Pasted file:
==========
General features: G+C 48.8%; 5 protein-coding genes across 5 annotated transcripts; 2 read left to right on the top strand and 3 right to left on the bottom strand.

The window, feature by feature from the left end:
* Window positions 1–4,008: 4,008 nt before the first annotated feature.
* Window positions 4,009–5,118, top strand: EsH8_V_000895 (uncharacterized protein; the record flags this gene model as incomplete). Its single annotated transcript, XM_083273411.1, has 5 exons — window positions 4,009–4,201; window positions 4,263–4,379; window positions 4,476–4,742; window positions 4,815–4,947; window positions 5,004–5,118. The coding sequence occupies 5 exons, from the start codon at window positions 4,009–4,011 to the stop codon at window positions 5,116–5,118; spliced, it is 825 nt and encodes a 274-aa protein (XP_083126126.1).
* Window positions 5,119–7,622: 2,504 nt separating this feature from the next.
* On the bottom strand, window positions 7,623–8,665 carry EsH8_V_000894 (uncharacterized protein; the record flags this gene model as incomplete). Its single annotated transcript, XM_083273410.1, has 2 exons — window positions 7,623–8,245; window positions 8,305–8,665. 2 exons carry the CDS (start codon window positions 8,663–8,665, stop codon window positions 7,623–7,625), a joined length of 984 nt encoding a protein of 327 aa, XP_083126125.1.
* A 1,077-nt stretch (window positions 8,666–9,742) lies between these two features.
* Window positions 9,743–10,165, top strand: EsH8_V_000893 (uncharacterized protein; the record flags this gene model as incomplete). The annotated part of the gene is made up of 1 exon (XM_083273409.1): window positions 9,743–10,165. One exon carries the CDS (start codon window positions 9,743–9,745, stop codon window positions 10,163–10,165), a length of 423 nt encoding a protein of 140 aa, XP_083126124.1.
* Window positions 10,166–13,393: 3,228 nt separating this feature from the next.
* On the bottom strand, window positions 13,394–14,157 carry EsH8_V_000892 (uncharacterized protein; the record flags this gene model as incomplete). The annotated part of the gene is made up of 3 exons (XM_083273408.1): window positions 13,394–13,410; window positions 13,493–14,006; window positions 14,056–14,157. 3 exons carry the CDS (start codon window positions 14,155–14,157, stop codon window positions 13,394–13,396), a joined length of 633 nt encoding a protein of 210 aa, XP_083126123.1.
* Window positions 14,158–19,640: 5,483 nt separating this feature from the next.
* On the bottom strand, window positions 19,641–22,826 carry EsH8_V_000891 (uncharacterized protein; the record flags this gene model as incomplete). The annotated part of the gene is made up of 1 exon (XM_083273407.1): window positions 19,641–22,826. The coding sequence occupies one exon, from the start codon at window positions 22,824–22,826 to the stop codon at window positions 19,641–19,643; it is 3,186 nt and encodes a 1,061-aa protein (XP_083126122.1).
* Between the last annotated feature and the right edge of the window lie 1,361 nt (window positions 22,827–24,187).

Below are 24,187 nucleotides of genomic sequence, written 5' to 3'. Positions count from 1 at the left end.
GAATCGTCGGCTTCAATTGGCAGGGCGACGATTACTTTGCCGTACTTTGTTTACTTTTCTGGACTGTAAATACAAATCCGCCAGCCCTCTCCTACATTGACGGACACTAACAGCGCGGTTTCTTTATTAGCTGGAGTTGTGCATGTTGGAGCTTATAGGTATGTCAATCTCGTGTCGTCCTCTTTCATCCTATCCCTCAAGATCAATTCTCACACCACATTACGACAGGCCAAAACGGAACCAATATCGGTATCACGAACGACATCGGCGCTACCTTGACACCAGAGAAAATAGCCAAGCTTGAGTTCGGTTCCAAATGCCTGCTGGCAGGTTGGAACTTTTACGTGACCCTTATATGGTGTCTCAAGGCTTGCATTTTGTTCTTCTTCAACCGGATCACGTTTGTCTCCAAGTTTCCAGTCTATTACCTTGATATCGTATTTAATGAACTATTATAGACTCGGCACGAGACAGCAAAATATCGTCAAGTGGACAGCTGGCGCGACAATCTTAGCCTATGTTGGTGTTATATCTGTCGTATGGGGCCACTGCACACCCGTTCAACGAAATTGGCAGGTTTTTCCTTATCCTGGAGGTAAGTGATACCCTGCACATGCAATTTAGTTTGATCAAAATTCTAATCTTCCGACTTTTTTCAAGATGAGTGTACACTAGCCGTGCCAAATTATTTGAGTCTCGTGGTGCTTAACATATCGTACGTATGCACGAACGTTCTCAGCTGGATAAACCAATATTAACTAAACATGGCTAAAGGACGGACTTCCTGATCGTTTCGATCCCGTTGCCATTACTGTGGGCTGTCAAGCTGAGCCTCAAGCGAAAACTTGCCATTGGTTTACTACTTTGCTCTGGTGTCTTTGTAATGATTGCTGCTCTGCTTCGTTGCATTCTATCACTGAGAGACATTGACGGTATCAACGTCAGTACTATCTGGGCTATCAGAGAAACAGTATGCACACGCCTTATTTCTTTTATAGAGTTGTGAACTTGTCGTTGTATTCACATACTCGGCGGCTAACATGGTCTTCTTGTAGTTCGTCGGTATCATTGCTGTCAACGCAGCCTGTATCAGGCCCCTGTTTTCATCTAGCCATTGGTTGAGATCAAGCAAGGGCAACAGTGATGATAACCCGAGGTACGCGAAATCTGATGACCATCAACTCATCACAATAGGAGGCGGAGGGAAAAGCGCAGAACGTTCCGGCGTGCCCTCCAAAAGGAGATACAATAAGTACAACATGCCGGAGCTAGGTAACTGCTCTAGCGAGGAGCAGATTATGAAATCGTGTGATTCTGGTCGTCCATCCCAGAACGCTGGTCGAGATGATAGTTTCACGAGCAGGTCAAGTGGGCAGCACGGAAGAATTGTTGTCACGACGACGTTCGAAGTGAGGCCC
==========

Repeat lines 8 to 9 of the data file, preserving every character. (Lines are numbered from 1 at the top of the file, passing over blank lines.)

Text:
* Window positions 9,743–10,165, top strand: EsH8_V_000893 (uncharacterized protein; the record flags this gene model as incomplete). The annotated part of the gene is made up of 1 exon (XM_083273409.1): window positions 9,743–10,165. One exon carries the CDS (start codon window positions 9,743–9,745, stop codon window positions 10,163–10,165), a length of 423 nt encoding a protein of 140 aa, XP_083126124.1.
* Window positions 10,166–13,393: 3,228 nt separating this feature from the next.